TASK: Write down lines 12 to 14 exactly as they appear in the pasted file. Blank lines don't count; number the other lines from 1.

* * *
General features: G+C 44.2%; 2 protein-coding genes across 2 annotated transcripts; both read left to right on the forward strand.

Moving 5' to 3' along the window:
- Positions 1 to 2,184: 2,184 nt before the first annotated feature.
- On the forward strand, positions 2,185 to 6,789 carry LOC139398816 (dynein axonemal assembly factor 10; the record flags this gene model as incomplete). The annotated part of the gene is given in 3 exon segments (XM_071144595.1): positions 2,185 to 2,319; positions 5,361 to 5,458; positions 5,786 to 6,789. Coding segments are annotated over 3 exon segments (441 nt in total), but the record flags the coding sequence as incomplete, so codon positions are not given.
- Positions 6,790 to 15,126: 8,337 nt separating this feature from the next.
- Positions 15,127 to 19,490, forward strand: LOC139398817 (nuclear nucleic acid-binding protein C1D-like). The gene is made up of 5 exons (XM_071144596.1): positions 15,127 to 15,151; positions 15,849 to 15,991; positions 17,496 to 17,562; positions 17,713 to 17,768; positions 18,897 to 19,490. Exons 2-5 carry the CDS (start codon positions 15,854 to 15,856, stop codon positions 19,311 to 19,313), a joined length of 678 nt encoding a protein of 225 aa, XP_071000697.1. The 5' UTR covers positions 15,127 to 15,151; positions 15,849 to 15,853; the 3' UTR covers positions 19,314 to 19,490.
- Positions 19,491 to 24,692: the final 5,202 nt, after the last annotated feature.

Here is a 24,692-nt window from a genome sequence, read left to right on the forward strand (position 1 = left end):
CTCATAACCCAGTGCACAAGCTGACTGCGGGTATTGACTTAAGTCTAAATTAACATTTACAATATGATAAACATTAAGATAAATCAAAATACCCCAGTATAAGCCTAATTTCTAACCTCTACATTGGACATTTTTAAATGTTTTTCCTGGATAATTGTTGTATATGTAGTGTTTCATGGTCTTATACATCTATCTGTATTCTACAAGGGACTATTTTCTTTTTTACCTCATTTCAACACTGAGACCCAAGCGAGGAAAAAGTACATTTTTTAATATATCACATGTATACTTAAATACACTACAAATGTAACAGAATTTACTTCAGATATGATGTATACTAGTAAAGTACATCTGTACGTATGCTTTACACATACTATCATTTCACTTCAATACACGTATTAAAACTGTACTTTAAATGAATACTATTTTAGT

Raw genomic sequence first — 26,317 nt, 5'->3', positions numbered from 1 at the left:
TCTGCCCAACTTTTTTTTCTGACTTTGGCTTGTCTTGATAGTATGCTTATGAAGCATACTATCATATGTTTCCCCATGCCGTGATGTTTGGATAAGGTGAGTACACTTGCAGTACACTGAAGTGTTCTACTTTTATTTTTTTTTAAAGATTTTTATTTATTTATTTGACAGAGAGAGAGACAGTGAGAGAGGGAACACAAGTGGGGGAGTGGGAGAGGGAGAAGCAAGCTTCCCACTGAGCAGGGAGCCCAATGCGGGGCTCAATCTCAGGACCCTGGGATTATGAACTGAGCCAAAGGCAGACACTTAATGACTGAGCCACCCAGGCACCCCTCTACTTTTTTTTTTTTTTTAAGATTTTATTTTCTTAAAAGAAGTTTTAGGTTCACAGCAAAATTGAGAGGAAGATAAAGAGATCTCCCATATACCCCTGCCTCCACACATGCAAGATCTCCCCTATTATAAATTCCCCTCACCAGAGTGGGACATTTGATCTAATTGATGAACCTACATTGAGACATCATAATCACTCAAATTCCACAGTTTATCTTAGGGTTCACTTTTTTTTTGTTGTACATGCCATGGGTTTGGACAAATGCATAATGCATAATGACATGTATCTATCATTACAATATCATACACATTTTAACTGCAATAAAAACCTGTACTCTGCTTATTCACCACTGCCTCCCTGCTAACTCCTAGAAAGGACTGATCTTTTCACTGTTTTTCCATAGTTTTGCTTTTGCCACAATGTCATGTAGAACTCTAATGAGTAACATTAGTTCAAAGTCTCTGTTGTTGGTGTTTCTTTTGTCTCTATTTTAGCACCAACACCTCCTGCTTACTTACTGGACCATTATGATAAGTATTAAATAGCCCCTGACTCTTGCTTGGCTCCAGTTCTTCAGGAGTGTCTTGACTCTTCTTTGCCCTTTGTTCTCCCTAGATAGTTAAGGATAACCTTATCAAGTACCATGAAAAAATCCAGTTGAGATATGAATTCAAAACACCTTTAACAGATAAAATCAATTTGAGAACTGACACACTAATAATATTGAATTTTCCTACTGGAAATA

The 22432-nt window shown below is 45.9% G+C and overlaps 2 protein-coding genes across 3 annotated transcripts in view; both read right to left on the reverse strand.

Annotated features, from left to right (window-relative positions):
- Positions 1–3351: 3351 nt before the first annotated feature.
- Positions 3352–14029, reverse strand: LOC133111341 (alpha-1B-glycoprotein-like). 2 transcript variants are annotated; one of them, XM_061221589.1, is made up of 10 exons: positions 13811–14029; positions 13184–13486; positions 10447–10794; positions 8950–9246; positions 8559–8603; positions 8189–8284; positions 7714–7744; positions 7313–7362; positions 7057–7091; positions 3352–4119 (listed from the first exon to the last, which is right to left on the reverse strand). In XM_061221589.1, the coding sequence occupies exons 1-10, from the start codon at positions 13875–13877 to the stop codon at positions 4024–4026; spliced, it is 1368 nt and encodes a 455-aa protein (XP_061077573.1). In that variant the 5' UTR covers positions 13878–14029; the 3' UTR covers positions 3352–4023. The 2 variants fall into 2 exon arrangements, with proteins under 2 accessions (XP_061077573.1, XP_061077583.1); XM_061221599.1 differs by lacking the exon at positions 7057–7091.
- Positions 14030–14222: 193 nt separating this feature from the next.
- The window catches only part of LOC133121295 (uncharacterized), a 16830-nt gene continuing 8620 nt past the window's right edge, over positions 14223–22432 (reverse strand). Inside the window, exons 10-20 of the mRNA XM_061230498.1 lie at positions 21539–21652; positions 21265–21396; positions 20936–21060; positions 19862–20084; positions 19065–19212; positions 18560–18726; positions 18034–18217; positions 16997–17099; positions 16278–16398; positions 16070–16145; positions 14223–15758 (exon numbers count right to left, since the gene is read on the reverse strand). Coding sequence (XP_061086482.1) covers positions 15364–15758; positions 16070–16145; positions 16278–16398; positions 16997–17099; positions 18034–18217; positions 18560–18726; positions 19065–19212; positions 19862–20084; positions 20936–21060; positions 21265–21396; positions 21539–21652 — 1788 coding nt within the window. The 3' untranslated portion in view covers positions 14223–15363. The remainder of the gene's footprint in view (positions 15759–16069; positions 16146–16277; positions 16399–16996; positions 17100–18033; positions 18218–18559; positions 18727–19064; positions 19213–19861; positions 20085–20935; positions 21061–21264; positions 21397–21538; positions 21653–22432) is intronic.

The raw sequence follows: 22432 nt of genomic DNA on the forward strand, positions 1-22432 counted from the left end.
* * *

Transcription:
The 22432-nt window shown below is 45.9% G+C and overlaps 2 protein-coding genes across 3 annotated transcripts in view; both read right to left on the reverse strand.

Annotated features, from left to right (window-relative positions):
- Positions 1–3351: 3351 nt before the first annotated feature.